“We desperately need a full time, experienced manager – no doubt about it,” so said uncle Tom after the Brighton debacle. But do we get Neil Warnock, Mick Wadsworth or John Ward, someone who has seen it all and done it all at this level? No, we get Warren ‘one of the boys’ Joyce. While there can’t have been many City fans who were surprised by the appointment, I’m sure that there were many who, like myself, couldn’t help but feel disappointed.
The appointment of Joyce has got to be seen as a gamble, but is it a gamble that we can afford to take? Adrift at the bottom of the league, we just do not have the breathing space that may be needed while Joyce learns his new trade.
It’s often said that it is harder at the bottom then at the top, and a relegation dogfight is not the ideal place for a manager to start his career. Look what happened to the last manager we had who had no previous experience to fall back on when the going got tough. Warren Joyce undoubtedly has many qualities, and he is certainly a fighter, but the cynics amongst us, OK me, will view Joyce has been the cheap option. It has to be said that with the continuing uncertainty about how much it will cost to pay off Mark Hateley, the club’s options were severely limited.
They probably couldn’t afford to pay the kind of salary that an established manager would be looking for, nor could they hope to attract another clubs manager, such as Scarborough’s Mick Wadsworth, as compensation payments would be out of the question. It is so much easier, and cheaper, to promote someone from within the club. So perhaps Warren Joyce was always the only real choice.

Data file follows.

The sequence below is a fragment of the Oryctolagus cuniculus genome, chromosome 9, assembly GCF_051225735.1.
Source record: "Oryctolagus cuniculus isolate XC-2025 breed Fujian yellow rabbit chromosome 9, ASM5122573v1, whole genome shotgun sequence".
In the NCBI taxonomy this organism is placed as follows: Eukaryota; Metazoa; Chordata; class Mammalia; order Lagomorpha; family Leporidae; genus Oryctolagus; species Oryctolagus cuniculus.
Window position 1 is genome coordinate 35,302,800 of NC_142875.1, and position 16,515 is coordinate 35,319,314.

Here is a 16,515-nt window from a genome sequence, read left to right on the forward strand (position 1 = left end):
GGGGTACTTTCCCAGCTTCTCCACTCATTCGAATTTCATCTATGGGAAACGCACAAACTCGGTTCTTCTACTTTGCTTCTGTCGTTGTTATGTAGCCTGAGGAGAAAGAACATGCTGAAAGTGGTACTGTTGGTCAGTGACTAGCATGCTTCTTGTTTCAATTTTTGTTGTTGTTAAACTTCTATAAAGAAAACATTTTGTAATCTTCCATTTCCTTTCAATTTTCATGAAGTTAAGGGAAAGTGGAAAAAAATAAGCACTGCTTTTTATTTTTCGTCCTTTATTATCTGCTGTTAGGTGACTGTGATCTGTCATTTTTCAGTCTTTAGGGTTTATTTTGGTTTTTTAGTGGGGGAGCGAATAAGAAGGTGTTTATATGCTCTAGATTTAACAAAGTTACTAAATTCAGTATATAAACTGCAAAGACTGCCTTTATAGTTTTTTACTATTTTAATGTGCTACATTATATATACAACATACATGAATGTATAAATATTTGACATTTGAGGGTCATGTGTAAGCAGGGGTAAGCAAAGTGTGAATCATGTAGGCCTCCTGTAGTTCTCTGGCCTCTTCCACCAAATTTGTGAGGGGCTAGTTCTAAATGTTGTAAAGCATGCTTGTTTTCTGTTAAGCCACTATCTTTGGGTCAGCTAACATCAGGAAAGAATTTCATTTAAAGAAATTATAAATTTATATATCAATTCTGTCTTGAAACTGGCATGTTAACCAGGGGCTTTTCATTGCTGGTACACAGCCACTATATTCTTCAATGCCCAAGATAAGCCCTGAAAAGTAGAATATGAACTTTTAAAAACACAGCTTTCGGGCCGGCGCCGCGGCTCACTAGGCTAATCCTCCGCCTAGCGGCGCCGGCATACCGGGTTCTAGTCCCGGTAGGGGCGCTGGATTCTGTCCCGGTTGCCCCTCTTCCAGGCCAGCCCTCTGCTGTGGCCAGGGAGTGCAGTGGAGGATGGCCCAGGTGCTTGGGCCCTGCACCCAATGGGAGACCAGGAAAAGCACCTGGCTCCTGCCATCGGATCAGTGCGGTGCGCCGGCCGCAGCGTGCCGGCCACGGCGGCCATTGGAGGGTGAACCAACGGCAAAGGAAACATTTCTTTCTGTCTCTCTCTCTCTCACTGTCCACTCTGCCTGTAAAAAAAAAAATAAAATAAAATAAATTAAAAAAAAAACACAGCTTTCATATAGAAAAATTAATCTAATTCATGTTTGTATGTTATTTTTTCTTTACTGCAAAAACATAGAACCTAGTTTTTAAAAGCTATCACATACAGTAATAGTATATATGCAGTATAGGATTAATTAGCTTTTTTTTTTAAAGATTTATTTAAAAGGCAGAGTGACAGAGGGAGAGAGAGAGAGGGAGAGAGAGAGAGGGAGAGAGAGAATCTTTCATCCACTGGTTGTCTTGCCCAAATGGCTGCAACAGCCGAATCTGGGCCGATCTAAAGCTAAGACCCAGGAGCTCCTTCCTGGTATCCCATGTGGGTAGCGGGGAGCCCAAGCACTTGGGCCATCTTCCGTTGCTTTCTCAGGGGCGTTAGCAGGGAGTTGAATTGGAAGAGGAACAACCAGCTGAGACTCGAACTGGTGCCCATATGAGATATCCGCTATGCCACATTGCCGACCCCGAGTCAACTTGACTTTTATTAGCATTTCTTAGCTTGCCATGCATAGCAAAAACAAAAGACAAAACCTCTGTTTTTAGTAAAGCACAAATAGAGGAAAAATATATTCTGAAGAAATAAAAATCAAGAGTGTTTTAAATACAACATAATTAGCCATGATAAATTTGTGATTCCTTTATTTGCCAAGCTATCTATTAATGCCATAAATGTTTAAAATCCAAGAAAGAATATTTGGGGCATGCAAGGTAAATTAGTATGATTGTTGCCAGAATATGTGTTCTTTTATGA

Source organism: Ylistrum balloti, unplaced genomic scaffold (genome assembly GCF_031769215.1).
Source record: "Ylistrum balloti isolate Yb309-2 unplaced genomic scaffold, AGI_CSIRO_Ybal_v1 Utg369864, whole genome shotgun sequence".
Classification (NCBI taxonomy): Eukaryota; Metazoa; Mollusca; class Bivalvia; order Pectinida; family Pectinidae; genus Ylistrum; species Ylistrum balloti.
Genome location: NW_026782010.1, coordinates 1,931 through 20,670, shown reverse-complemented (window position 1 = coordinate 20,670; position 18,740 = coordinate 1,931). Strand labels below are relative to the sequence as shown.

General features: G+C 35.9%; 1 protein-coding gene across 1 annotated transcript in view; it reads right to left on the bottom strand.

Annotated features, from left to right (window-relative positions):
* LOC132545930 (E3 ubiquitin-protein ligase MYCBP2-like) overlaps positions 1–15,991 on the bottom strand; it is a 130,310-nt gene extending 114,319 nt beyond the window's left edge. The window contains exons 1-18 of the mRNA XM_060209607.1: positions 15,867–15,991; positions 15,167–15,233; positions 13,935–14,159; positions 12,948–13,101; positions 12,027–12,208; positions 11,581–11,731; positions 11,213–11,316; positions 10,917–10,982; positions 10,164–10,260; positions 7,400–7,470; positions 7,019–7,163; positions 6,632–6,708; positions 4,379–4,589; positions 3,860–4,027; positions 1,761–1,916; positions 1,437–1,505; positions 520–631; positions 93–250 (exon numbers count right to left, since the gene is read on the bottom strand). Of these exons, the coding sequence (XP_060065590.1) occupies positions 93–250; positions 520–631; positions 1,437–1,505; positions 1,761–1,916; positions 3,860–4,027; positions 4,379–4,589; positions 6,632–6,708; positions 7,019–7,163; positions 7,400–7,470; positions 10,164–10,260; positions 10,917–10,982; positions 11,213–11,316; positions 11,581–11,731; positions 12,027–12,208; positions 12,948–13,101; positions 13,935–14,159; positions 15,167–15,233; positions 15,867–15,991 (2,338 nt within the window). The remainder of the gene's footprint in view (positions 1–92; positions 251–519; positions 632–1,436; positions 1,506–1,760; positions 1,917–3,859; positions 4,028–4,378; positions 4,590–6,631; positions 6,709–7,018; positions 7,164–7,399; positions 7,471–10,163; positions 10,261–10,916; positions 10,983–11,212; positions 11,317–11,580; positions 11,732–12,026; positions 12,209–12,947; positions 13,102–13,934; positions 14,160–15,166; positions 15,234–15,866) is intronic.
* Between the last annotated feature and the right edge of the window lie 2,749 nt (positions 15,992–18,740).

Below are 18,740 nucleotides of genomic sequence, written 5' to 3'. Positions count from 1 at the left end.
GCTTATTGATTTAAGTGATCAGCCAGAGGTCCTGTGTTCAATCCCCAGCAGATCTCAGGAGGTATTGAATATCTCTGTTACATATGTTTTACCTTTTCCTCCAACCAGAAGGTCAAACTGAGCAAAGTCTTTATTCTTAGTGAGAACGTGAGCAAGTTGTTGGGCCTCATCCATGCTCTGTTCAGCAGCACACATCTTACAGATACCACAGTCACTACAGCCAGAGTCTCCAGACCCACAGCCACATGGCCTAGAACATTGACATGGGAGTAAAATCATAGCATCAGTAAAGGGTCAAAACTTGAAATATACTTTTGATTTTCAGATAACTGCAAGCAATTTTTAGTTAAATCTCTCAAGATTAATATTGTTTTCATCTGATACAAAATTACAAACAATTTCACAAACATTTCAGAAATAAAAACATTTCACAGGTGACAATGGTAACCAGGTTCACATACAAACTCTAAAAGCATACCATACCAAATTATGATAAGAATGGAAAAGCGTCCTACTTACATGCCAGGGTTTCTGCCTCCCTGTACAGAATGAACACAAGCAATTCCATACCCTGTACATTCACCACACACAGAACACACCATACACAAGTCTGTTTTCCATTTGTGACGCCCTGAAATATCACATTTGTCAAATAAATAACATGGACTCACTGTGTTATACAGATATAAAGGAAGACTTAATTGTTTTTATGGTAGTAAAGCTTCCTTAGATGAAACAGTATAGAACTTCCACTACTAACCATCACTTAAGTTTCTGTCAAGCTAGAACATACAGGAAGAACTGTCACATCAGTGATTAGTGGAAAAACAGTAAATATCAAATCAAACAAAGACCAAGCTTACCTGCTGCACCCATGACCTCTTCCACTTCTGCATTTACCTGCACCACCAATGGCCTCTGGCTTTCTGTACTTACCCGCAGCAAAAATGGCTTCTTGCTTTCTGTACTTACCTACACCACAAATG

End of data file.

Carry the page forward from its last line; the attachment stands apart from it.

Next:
But will Joyce be able to get the best out of the team? The main concern has got to be that he is to close to the players. He has been a mate and one of the lads, but now he has to crack the whip. The players have said that they will play for Joyce, let’s hope that they do, because they certainly never played for Hateley. Bringing in John McGovern as assistant may be a good move by Joyce, perhaps McGovern will be the hard man of the partnership, but the duo will have to quickly find a formula to get the best out of the squad and any players that they bring in. They have started well, and at the cup tie with Salisbury they showed a refreshing wiliness to change things around. The team is in a rut and the dynamic duo have to try anything to get City winning again. The problem is time, or rather the lack of it.
Joyce’s appointment can, in many ways, be seen as a timid one, but in many respects it will be an excellent guideline as to the intentions and resources of the clubs new owners. If Joyce is given the money to bring in quality players, assuming that he can attract them in the first place, then all well and good. But if the manager is only allowed to bring in kids, or thirtysomething has-beens, then not only will his job be virtually impossible, but it will confirm that uncle Tom and his boys just do not possess the financial clout to successfully rebuild Hull City.
But hopefully the appointment of Joyce will be the catalyst for a revival that sees City storming up the table – 91st would do though. I sincerely hope that Warren becomes the best manager that City have ever had. And if he does then it will complete an amazing turnaround for a man who was once reviled by many on the terraces. Vilified by the fans for being Dolan’s poodle, his relationship with the fans reached an all time low with the infamous goal ‘celebration’ in front of an empty Kempton stand. It’s ironic that Dolan’s boy has outlasted the brave new world of Lloyd and Hateley. But it is testimony to the mans character and resolve that during Hateley’s reign, Joyce was undoubtedly Citys best and most consistent performer. Let’s hope that he brings the same level of performance to the managers job.
Good luck mate, you’re going to need it!